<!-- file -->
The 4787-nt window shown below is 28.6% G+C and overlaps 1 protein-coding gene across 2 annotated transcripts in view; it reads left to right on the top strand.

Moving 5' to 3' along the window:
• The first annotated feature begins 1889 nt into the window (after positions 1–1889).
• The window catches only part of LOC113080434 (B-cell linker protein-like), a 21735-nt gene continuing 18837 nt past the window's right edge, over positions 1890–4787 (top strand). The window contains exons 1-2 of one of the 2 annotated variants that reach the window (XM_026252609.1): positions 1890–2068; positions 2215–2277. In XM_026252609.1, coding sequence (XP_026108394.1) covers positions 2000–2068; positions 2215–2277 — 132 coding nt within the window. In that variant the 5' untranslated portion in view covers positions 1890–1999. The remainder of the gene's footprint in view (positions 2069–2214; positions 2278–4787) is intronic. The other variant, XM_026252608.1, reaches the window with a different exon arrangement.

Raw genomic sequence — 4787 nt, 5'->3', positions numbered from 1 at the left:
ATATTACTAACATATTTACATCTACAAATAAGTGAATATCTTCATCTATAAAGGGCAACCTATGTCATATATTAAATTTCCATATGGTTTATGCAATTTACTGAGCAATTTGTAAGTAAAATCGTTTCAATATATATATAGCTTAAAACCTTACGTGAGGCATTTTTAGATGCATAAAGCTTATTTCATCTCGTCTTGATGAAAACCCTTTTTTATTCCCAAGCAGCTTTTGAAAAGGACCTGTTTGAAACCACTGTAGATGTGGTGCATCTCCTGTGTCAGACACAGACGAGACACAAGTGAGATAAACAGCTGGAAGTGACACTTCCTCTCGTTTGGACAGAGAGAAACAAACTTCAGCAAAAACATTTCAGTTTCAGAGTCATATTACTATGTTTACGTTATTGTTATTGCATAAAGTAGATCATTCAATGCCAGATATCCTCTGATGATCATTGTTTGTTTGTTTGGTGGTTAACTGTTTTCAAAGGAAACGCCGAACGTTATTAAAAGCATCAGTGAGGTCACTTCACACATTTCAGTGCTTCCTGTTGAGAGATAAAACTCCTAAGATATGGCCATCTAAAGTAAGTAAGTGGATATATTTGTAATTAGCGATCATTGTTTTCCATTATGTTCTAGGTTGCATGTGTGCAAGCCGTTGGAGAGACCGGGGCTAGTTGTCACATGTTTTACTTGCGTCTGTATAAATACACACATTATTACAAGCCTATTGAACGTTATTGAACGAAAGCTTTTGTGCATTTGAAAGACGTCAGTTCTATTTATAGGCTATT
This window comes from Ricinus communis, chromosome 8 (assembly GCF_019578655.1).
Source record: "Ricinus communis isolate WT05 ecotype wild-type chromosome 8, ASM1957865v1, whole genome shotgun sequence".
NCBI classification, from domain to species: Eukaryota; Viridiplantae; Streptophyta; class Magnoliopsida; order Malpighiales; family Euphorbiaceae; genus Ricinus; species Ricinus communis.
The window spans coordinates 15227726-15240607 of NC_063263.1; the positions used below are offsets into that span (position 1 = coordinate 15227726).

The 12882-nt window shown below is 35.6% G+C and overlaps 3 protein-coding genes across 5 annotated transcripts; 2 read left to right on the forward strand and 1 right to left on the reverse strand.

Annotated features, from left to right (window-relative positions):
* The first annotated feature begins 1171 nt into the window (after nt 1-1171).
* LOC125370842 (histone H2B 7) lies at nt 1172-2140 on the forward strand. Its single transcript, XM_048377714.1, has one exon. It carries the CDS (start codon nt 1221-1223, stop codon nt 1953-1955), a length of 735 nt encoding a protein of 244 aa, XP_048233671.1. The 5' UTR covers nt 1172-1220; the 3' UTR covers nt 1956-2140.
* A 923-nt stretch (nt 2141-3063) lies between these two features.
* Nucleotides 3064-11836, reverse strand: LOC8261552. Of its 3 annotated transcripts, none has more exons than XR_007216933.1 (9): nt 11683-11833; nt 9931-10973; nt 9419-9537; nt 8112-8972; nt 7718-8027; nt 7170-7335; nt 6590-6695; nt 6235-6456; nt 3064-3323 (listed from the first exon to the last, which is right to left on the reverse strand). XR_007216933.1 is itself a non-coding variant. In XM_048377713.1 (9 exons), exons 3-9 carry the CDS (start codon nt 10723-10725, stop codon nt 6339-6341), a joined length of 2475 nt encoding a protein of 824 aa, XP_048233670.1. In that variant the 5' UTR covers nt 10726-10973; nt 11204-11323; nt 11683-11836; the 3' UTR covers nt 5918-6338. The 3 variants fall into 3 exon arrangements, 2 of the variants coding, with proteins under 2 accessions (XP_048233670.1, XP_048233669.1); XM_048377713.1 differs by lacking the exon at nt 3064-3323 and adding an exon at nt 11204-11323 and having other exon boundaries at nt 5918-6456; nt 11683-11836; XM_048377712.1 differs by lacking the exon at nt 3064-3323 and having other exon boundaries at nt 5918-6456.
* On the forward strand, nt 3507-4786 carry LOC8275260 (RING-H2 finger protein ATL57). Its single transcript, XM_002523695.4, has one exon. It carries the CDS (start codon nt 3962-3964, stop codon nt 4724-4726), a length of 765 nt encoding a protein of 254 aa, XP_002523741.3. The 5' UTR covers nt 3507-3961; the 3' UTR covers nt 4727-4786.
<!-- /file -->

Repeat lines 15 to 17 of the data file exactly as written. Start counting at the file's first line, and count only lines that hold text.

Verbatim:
* A 923-nt stretch (nt 2141-3063) lies between these two features.
* Nucleotides 3064-11836, reverse strand: LOC8261552. Of its 3 annotated transcripts, none has more exons than XR_007216933.1 (9): nt 11683-11833; nt 9931-10973; nt 9419-9537; nt 8112-8972; nt 7718-8027; nt 7170-7335; nt 6590-6695; nt 6235-6456; nt 3064-3323 (listed from the first exon to the last, which is right to left on the reverse strand). XR_007216933.1 is itself a non-coding variant. In XM_048377713.1 (9 exons), exons 3-9 carry the CDS (start codon nt 10723-10725, stop codon nt 6339-6341), a joined length of 2475 nt encoding a protein of 824 aa, XP_048233670.1. In that variant the 5' UTR covers nt 10726-10973; nt 11204-11323; nt 11683-11836; the 3' UTR covers nt 5918-6338. The 3 variants fall into 3 exon arrangements, 2 of the variants coding, with proteins under 2 accessions (XP_048233670.1, XP_048233669.1); XM_048377713.1 differs by lacking the exon at nt 3064-3323 and adding an exon at nt 11204-11323 and having other exon boundaries at nt 5918-6456; nt 11683-11836; XM_048377712.1 differs by lacking the exon at nt 3064-3323 and having other exon boundaries at nt 5918-6456.
* On the forward strand, nt 3507-4786 carry LOC8275260 (RING-H2 finger protein ATL57). Its single transcript, XM_002523695.4, has one exon. It carries the CDS (start codon nt 3962-3964, stop codon nt 4724-4726), a length of 765 nt encoding a protein of 254 aa, XP_002523741.3. The 5' UTR covers nt 3507-3961; the 3' UTR covers nt 4727-4786.